Not everything in Gone Home is there for a reason. Much of it is there to color the world, and provide a sense of time and place.

The experience of playing Gone Home becomes more impressive upon reflection. We’re used to games hitting us over the head with big plot twists and character moments. Games are often the opposite of subtle out of fear the audience will not understand the magnitude of the moment. “We wrote this story, and this big thing happened, you see, and you better get it!.” As the layers are removed from Gone Home’s story, there is no suite of violins to underscore the revelations, and no characters to remind us what we just read or heard. (Chris Remo's soundtrack is, however, hauntingly beautiful.) Gone Home places an impressive amount of faith into the player to discover what The Fullbright Company has laid out before them, and seems willing to lose players who aren’t going to put in the effort to come along. There is, for lack of a better phrase, a “holy shit” moment early on in the game, and it acts as though nothing's happened. The house is still there, you’re still alone, and it's time to move on.

Prepare for a nostalgia hit, too, and not just '90s references. Gone Home will remind you what it’s like to be young, naive, and full of passion. Everything mattered and nothing mattered. No one understands you and no one ever will. The world is both infinite and unfathomably small. As the story unfolds, what’s remarkable is just how unremarkable it really is. Gone Home is an epic story, but its definition of epic is far removed from how we usually talk about scope and drama in games. It’s epic, personal and revelatory to the people involved, and that’s why it’s so special. The moments in my life that I cherish the most--my first love, realizing my brother was my best friend, moving to San Francisco, getting married--would not register against saving the universe from an alien threat, but these are the epic moments in my life. Gone Home grounds itself by reveling in life’s quiet, defining moments, the ones you might write down in a diary, underneath a set of books, only to find years later.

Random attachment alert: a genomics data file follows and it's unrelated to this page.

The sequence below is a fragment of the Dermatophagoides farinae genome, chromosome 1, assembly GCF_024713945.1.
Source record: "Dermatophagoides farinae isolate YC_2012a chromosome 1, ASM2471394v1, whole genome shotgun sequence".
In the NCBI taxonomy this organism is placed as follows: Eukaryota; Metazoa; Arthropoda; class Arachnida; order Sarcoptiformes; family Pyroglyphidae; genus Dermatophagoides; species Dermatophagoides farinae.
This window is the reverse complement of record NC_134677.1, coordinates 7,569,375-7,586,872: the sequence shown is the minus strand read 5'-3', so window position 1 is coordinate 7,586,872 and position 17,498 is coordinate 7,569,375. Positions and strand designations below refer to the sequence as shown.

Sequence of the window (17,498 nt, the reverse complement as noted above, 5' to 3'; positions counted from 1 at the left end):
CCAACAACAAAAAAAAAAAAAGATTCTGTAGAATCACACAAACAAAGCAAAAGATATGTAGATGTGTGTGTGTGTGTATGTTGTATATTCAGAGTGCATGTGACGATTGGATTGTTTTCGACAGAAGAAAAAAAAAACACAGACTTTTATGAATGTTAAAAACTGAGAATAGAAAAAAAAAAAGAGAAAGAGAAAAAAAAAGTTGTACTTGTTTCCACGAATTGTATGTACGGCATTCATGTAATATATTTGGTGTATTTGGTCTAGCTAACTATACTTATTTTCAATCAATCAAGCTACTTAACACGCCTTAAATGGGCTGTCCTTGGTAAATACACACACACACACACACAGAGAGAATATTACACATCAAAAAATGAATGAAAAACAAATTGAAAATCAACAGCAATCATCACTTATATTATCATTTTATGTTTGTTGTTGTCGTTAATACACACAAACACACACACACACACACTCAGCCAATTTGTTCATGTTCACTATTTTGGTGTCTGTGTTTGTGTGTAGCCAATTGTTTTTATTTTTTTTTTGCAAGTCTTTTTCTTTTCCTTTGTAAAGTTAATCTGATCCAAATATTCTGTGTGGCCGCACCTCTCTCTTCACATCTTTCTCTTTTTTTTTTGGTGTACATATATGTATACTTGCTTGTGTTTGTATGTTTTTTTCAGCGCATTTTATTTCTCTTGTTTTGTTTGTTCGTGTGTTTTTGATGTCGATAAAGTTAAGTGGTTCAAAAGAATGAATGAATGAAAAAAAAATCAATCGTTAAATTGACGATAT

What a crazy kid you were.

Patrick Klepek on Google+
313 Comments
Edited by BaconGames

It's hard to ask for a non-spoiler answer about the game's story but here goes: the fact that the house is empty. Is that contextualized at all or is it an arbitrary thing for the search-through-the-house story discovery mechanic?

As an example, I think it would fit if say, the house was unrelated to the person walking through and the family is arbitrarily gone and it becomes a fancy and compelling object hunting and story discovery game. If the game puts you in the shoes of a character from that family, does it make sense why the house is empty by the end? It's the one thing I realized has been bothering me about this game having not played it. Again, don't want a spoilery answer but still curious.

Online
Posted by theanticitizen

@fobwashed: lol I wanted to be scared! They kind of were pitching it as a horror game, even giving you the option to have lights turn on automatically if

You're scared of the dark lol I was really disappointed that it wasn't what I expected it to be. Not to say it wasn't a great game but I personally felt deflated for that reason

Edited by SpunkyHePanda

@bacongames said:

It's hard to ask for a non-spoiler answer about the game's story but here goes: the fact that the house is empty. Is that contextualized at all or is it an arbitrary thing for the search-through-the-house story discovery mechanic?

As an example, I think it would fit if say, the house was unrelated to the person walking through and the family is arbitrarily gone and it becomes a fancy and compelling object hunting and story discovery game. If the game puts you in the shoes of a character from that family, does it make sense why the house is empty by the end? It's the one thing I realized has been bothering me about this game having not played it. Again, don't want a spoilery answer but still curious.

Yes, it's explained.

Posted by Bizen247

Like the one guy said, it was a little ham-fisted and anyone who's consumed a variety of books and movies could predict the whole main story with the sister after about two journal entries, but it was all entertaining enough since you don't see games like this too often.

Edited by fishmicmuffin
Edited by spykereightsix

Masterful story-telling, for sure, and great atmosphere heightened by my own imagination, rather than anything on the screen. I still wish the gameplay was a bit more involved. I would have appreciated some light puzzle-solving mechanics. Nevertheless, definitely worth a playthrough and a fine example of how powerful this medium can be.

Edited by Dan_CiTi

Not about to go beyond the first area at 2 AM because there's too much potential allegory that I don't fuck with at this time of night, but I'm loving the game so far. Not about to read the review, but I love the personality and little audio diaries, even if they are obvious what they're alluding too (i.e. the relationships the sister has with her old male friend and her newer female friend are pretty generic if not relatable so far.) Also I love how you can play the tapes and records! It's a great touch. Also how the pens can roll underneath papers and stuff is cool.

Edited by BaconGames